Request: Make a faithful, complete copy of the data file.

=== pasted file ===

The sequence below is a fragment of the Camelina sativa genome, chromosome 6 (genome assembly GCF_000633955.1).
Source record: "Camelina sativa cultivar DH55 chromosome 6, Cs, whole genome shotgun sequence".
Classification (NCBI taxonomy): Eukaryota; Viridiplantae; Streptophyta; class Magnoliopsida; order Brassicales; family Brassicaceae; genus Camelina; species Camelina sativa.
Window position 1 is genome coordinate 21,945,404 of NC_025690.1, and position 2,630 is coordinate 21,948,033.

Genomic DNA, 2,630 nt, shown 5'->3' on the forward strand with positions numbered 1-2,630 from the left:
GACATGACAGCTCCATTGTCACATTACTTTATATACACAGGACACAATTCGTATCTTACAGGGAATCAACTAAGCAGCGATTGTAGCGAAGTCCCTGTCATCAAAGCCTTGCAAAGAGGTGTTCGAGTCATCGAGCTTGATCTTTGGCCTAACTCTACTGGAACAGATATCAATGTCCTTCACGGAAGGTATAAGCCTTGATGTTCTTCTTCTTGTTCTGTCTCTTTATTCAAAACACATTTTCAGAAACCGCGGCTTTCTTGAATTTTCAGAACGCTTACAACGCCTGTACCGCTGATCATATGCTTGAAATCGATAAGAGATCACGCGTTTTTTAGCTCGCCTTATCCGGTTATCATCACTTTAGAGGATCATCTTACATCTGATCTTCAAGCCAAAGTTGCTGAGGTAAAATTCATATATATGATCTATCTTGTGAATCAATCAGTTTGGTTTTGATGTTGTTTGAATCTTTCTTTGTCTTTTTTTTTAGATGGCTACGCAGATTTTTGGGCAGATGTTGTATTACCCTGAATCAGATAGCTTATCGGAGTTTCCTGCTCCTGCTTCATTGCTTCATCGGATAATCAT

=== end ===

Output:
The sequence below is a fragment of the Camelina sativa genome, chromosome 6 (genome assembly GCF_000633955.1).
Source record: "Camelina sativa cultivar DH55 chromosome 6, Cs, whole genome shotgun sequence".
Classification (NCBI taxonomy): Eukaryota; Viridiplantae; Streptophyta; class Magnoliopsida; order Brassicales; family Brassicaceae; genus Camelina; species Camelina sativa.
Window position 1 is genome coordinate 21,945,404 of NC_025690.1, and position 2,630 is coordinate 21,948,033.

Genomic DNA, 2,630 nt, shown 5'->3' on the forward strand with positions numbered 1-2,630 from the left:
GACATGACAGCTCCATTGTCACATTACTTTATATACACAGGACACAATTCGTATCTTACAGGGAATCAACTAAGCAGCGATTGTAGCGAAGTCCCTGTCATCAAAGCCTTGCAAAGAGGTGTTCGAGTCATCGAGCTTGATCTTTGGCCTAACTCTACTGGAACAGATATCAATGTCCTTCACGGAAGGTATAAGCCTTGATGTTCTTCTTCTTGTTCTGTCTCTTTATTCAAAACACATTTTCAGAAACCGCGGCTTTCTTGAATTTTCAGAACGCTTACAACGCCTGTACCGCTGATCATATGCTTGAAATCGATAAGAGATCACGCGTTTTTTAGCTCGCCTTATCCGGTTATCATCACTTTAGAGGATCATCTTACATCTGATCTTCAAGCCAAAGTTGCTGAGGTAAAATTCATATATATGATCTATCTTGTGAATCAATCAGTTTGGTTTTGATGTTGTTTGAATCTTTCTTTGTCTTTTTTTTTAGATGGCTACGCAGATTTTTGGGCAGATGTTGTATTACCCTGAATCAGATAGCTTATCGGAGTTTCCTGCTCCTGCTTCATTGCTTCATCGGATAATCAT